Both of the front car. Three people in NPS ranger outfits were standing and I asked if we could see the steam engine. Tom said he had to put a load of wash in but would met us at the gate to the yard. Tom peddled his bike and met us there. He unlocked the gate and turned us loose.

D&RGW 2-8-0 278.

D&RGW 2-8-0 278 tender.

The complete set.

D&RGW box car 3132.

D&RGW caboose 0577.

View of their equipment.

This trailer was used to get the train off of the bridge.

Builders Plate on the D&RGW 2-8-0 278.

Tom standing on the pilot. Special thank you to Tom for having us today. We drove east to Gunnison our next stop of the day.

Gunnison County Pioneer Museum

The Gunnison County Pioneer and Historical Society was founded in 1905, with the members subsequently deciding in 1906 to become a permanent sponsor of a local museum.

The Gunnison Pioneer and Historical Society was reorganized and incorporated in 1930. Sponsoring a museum did not become a reality until 1963 when the Adams and Wilson families donated land to be used for the Pioneer Museum. By 1964, operation of the Pioneer Museum had begun. The Pioneer and Historical Society has a ten person governing board and a curator.

Approximately 60 volunteers work at the Museum, which is kept open from May 24th to September 30th. Hours are from 9:00 am to 5:00 pm Monday through Saturday and 11:00 am to 5:00 pm on Sundays, including all holidays.

D&RGW 2-6-0 268.

Museum scene.

D&RGW spreader OD.

D&RGW gondola 710.

D&RGW box car 3633.

D&RGW stock car 5763.

D&RGW caboose 0589.

Museum scenes.

The Gunnison D&RGW station.

D&RGW Outfit Car.

Museum scene.

Water Tower.

One last view at this museum. Special thank you to the museum for having us today. We stopped at Subway to get lunch to go. Coming back on US 50 we ran through a thunderstorm that produced small hail. We made it through and drove to Montrose, our next stop on this trip.

Union Pacific caboose 25668 with my favorite UP slogan on it, "Carefully We Roll Along!"

The Denver & Rio Grande station in Montrose. We headed south to Ridgeway.

On the way there, we pulled off of Highway 550 for this picture. We drove west on Colorado 62 to CO 145 south following the route of the old Rio Grande Southern Railroad to Dolores.

Rio Grande Southern Railroad Museum

We pulled into the parking lot in Dolores, Colorado

Rio Grande Southern Railroad History

The Denver and Rio Grande Railroad (D&RG) had built branch lines to the mining towns of Silverton and Ouray, but the San Juan Mountains between Ouray and Silverton were too formidable to allow the building of a railroad directly connecting the two towns. The Silverton Railroad, built north from Silverton, had reached within 8 miles of Ouray, but the remaining stretch through the Uncompahgre Gorge was considered too difficult. A cog railway was briefly considered but was never built.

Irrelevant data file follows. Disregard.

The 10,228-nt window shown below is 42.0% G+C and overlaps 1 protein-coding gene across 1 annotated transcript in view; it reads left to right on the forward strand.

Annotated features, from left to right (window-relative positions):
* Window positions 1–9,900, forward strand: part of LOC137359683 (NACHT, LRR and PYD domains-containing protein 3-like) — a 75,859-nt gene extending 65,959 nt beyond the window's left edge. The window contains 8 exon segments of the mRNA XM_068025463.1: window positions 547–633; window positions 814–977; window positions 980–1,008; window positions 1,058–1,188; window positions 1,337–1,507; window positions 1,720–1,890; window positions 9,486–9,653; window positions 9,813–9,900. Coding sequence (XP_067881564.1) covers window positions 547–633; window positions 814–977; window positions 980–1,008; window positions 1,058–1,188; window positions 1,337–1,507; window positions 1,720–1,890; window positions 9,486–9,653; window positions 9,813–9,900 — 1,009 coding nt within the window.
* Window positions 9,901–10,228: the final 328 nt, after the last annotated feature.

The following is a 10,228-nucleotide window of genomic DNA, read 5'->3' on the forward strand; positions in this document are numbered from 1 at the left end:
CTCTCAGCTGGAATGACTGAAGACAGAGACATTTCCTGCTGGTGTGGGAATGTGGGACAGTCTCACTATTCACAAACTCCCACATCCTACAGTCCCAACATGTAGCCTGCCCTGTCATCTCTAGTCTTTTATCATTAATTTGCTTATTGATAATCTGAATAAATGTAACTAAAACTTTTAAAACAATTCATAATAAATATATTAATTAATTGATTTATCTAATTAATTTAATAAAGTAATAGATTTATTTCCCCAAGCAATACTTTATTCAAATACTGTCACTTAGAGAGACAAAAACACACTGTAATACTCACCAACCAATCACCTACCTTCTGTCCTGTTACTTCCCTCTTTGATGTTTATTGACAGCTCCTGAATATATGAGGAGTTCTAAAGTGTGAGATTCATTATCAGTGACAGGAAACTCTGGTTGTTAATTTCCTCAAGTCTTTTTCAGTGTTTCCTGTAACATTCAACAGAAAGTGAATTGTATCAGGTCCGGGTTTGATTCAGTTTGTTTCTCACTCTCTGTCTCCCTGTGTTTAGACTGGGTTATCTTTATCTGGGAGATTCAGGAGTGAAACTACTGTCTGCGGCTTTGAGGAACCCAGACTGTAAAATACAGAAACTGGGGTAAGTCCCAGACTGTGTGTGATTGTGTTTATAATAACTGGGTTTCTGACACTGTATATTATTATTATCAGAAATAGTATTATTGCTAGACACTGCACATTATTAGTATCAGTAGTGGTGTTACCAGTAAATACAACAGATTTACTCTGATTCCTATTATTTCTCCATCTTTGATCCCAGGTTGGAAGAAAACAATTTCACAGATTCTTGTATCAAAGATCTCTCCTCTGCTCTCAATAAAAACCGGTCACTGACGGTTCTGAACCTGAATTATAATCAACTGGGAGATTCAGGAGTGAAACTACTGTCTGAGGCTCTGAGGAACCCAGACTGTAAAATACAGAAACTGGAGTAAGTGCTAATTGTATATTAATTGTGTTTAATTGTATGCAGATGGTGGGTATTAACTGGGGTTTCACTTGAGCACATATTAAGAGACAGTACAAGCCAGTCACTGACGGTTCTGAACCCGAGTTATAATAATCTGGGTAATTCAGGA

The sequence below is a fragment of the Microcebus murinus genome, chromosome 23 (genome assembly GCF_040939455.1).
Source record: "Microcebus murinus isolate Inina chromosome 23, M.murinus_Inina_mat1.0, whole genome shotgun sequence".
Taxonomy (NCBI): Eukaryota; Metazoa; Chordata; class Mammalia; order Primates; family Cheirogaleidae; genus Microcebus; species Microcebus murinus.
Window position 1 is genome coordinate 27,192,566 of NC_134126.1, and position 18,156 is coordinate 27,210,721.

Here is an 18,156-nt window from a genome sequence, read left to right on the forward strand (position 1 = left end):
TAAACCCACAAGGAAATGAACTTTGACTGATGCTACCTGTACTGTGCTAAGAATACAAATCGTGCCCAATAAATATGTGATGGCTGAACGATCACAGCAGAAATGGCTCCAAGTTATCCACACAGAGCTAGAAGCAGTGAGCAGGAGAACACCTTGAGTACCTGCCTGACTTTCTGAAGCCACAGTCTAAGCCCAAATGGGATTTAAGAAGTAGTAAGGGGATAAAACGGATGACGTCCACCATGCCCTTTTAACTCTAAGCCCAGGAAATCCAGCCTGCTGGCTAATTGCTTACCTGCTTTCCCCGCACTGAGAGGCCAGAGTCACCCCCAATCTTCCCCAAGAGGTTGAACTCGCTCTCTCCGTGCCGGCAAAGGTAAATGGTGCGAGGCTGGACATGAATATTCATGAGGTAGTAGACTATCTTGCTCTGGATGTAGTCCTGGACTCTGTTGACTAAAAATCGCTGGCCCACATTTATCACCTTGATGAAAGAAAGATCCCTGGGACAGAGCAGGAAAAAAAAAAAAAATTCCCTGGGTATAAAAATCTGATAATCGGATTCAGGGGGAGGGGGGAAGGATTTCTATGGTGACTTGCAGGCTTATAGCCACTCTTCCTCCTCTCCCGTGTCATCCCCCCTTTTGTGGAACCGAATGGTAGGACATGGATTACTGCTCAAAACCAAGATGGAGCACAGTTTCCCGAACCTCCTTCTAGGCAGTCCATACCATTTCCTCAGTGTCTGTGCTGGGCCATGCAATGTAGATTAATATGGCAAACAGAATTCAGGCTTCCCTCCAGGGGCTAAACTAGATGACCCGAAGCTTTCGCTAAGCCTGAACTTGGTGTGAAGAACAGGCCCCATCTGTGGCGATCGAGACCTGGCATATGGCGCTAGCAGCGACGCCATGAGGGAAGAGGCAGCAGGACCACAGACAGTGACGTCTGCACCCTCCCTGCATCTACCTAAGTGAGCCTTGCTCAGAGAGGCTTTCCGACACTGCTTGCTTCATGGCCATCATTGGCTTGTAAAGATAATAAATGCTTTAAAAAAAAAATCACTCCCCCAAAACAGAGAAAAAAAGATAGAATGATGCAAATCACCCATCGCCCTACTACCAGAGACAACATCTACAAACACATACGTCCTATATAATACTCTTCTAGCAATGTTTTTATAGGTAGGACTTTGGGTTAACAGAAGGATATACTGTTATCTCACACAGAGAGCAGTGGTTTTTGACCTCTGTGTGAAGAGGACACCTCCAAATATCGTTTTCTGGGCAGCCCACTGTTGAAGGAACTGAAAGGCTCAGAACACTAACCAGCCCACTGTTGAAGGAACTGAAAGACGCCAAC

The RGS was founded in 1889 by Otto Mears, and construction began in 1890 from Ridgway (north of Ouray) and Durango (south of Silverton) to go around the most rugged part of the San Juan Mountains and also reach the mining towns of Rico and Telluride. The line was completed only a little time before the Silver Panic of 1893 which resulted in most of the mines closing overnight and the railroad losing most of its traffic. The railroad struggled to survive through the Great Depression, and was finally closed in 1951. The RGS filed with the Interstate Commerce Commission for abandonment on April 24,1952.

As the Rio Grande Southern was never a wealthy railroad, its locomotives were all second (or more) hand, mostly from the Denver and Rio Grande/Denver and Rio Grande Western, which owned the RGS during most of its history. Most of the locomotives that came to the road were old and heavily worn, some having been pulled from the scrap line and pressed into RGS service. The road only had one car built new for itself. In later years, most of its freight cars were retired cars from the abandoned Colorado and Southern 3 foot narrow gauge system.

Today, much of the former D&RG and RGS rolling stock has new life in tourism, including the Western River Railroad and Knott's Berry Farm railways, as well as the Silverton Train (which has been in continuous steam service since 1881) and the Cumbres & Toltec Scenic Railroad. The Knott's Berry Farm trains are maintained with their original colors and railroad identification.

The right of way can be traced by going west from Durango to Mancos on Rte 160, then to Dolores via Rte 184, north across Lizard Head Pass at 10,222 feet to Placerville using Routte 145, with the final leg Route 62 to Ridgway.